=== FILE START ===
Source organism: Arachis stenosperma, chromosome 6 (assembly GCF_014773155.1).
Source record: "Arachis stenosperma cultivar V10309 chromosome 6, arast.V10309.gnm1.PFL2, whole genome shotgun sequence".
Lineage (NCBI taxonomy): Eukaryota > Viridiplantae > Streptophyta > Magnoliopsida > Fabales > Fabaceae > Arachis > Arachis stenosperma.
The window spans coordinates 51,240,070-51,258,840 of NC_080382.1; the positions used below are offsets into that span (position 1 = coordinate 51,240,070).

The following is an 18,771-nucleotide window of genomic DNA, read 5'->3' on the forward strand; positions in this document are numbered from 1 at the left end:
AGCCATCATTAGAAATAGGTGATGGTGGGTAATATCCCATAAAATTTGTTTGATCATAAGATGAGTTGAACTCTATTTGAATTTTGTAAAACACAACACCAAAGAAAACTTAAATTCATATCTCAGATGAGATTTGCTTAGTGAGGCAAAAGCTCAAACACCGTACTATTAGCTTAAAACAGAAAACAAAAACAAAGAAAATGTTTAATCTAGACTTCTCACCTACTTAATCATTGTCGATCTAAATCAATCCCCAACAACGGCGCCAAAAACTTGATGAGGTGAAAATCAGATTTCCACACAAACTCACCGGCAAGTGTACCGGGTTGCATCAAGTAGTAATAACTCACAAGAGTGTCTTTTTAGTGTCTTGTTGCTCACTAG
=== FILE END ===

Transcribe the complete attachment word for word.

Source organism: Arachis stenosperma, chromosome 6 (assembly GCF_014773155.1).
Source record: "Arachis stenosperma cultivar V10309 chromosome 6, arast.V10309.gnm1.PFL2, whole genome shotgun sequence".
Lineage (NCBI taxonomy): Eukaryota > Viridiplantae > Streptophyta > Magnoliopsida > Fabales > Fabaceae > Arachis > Arachis stenosperma.
The window spans coordinates 51,240,070-51,258,840 of NC_080382.1; the positions used below are offsets into that span (position 1 = coordinate 51,240,070).

The following is an 18,771-nucleotide window of genomic DNA, read 5'->3' on the forward strand; positions in this document are numbered from 1 at the left end:
AGCCATCATTAGAAATAGGTGATGGTGGGTAATATCCCATAAAATTTGTTTGATCATAAGATGAGTTGAACTCTATTTGAATTTTGTAAAACACAACACCAAAGAAAACTTAAATTCATATCTCAGATGAGATTTGCTTAGTGAGGCAAAAGCTCAAACACCGTACTATTAGCTTAAAACAGAAAACAAAAACAAAGAAAATGTTTAATCTAGACTTCTCACCTACTTAATCATTGTCGATCTAAATCAATCCCCAACAACGGCGCCAAAAACTTGATGAGGTGAAAATCAGATTTCCACACAAACTCACCGGCAAGTGTACCGGGTTGCATCAAGTAGTAATAACTCACAAGAGTGTCTTTTTAGTGTCTTGTTGCTCACTAG